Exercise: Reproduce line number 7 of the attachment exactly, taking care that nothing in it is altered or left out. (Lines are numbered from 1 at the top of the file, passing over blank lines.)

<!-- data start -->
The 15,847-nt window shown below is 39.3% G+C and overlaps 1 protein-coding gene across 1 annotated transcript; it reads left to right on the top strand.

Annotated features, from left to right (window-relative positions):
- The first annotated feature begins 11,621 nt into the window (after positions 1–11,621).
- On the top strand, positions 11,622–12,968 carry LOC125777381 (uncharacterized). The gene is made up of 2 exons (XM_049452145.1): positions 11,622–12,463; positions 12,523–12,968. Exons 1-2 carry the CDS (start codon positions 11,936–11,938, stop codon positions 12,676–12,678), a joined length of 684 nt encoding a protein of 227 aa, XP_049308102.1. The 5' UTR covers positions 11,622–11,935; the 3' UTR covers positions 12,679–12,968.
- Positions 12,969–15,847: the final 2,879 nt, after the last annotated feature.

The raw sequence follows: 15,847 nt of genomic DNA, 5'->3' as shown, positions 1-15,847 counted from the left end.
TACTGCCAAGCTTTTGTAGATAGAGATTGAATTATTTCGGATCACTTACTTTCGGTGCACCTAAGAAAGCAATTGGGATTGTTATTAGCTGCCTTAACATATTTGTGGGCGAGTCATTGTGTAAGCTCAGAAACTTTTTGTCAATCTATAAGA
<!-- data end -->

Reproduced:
TACTGCCAAGCTTTTGTAGATAGAGATTGAATTATTTCGGATCACTTACTTTCGGTGCACCTAAGAAAGCAATTGGGATTGTTATTAGCTGCCTTAACATATTTGTGGGCGAGTCATTGTGTAAGCTCAGAAACTTTTTGTCAATCTATAAGA